One third of the development expenses is lost due to lack of resilience, according to a report.
One dollar out of every three dollar in development funding is lost as a result of recurrent crises, according to the World bank that has revealed that over the last 30 years, total development losses as a result of recurring crises represent $3.8 trillion worldwide.
The rising toll of climate change combined with population growth means more people stand in harm’s way, and many of them are already poor or vulnerable, said US ambassador Peter Bodde, shared addressing the Summit addressing a Resilience Summit organised by The US Mission in Nepal, through the US Agency for International Development (USAID), here in the valley today.
The number of weather-related disasters has tripled in the last 30 years. The year 2013 was the year with the most disasters. The unprecedented flooding and landslides affecting thousands of Nepalis – already among the most vulnerable – across the country are examples of increasing weather-and climate-change induced disasters, he said, adding that in Nepal, over two million people live on potentially hazardous fault lines, where earthquakes could cause severe damage.
“Resilience is essential, if we are to win the fight against poverty,” Bodde, shared. “We know we cannot prevent floods and landslides, but we can work much harder and more strategically to ensure these shocks don’t devastate families or set back hard-won development gains.”
The US Mission in Nepal – through the US Agency for International Development (USAID) – today also announced three new programmes with up to $70 million in funds that will help communities more quickly recover from natural disasters and other stressors.
The envoy announced three resilience projects – community resilience programme, early warning flooding system, and science and technology competition for resilience – at the summit to help Nepal.
Up to $70 million Community Resilience Programme is an integration in disaster risk reduction and climate change adaptation into USAID’s food and nutrition security efforts in Nepal. “A quarter of Nepal’s population lives below the international poverty line of $1.25-per-day,” he said, adding that the programme will benefit an estimated five million of the most vulnerable in hilly regions.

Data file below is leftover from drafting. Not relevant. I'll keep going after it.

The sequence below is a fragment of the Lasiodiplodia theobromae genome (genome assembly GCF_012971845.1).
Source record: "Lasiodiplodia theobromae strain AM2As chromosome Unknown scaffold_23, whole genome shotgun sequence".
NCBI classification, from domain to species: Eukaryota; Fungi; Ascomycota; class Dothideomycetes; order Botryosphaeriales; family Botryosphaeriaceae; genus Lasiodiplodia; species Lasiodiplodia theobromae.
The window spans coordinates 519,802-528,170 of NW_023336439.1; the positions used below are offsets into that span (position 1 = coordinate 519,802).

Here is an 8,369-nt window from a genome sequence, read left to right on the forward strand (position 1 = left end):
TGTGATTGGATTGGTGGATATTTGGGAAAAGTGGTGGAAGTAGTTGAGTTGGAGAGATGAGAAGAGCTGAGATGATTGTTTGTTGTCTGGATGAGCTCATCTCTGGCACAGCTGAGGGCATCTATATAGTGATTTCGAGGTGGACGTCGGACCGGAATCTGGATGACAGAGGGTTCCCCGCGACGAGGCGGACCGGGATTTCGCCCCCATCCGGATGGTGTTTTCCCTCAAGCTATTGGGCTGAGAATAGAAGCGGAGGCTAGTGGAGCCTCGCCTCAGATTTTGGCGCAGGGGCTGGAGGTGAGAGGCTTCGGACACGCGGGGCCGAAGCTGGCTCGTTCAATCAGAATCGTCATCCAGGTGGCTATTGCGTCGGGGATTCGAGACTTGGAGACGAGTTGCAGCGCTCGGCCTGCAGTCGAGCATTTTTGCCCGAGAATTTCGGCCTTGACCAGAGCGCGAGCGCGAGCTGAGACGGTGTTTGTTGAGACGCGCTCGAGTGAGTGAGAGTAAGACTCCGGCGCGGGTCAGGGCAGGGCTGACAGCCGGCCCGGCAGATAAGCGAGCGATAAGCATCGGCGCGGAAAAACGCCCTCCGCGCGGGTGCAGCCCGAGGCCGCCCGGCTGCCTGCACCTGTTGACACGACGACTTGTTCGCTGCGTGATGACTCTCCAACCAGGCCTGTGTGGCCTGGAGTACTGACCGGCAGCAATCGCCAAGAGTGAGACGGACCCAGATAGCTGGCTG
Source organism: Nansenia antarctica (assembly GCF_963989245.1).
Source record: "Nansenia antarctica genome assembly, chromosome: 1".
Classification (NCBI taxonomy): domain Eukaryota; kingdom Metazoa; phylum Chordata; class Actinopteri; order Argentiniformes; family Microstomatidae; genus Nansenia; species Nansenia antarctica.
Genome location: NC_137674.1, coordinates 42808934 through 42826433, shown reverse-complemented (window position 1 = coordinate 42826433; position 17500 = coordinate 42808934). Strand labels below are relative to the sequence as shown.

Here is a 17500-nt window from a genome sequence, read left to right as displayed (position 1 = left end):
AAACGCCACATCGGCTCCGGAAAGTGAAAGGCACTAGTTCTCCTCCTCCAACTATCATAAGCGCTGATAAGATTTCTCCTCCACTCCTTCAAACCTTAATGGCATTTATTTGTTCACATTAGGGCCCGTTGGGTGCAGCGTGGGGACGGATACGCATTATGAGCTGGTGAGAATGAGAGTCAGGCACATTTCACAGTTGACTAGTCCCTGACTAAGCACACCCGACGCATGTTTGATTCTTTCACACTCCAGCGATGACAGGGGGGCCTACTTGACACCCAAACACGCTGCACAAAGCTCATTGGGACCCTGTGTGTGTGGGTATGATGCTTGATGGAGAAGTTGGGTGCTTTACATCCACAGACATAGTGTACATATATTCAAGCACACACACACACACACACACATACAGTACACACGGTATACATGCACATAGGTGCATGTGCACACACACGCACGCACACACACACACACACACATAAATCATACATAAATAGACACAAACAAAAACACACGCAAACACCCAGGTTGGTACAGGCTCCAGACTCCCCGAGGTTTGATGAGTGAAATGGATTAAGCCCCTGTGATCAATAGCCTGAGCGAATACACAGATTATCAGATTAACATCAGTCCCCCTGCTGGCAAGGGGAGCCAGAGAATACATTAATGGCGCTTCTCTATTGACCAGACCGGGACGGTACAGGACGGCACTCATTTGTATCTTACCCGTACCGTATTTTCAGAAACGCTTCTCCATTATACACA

Under the $500,000 Innovative Early Warning Flooding System, the USAID’s Office of Foreign Disaster Assistance will fund an early warning system to help protect communities in the Eastern region from flooding, he said, adding that the project will install gauges along flood-prone rivers and share real-time data with district authorities using SMS and email. “It will help save lives in the event of flood.”
Likewise, a $100,000 Science and Technology Competition for Resilience programme is a call for bold and innovative solutions to ‘building sustainable food security’ in Nepal. “The competition opens on September 4, and will be open to individuals, non-profits, academic institutions, and the private sector, with a focus on districts primarily in the Mid- and Far-West regions of the country,” Bodde added in the summit.
The summit brought together government officials and development experts to look for new models to solve complex and interrelated challenges like extreme poverty, food security, and climate shocks. Working under the leadership of the government, the US government aims at saving and improving more lives, building inclusive economic growth, and decreasing the need for humanitarian assistance.
“The government sees resilience as a vital framework to help alleviate poverty and promote more sustainable development, lessening the impacts of disasters,” said chief guest at the Resilience Summit vice chair of National Planning Commission Dr GovindaPokhrel. “That will take creativity, innovation, and cross-sectoral partnerships, and we are pleased that USAID is highlighting the most important priority.”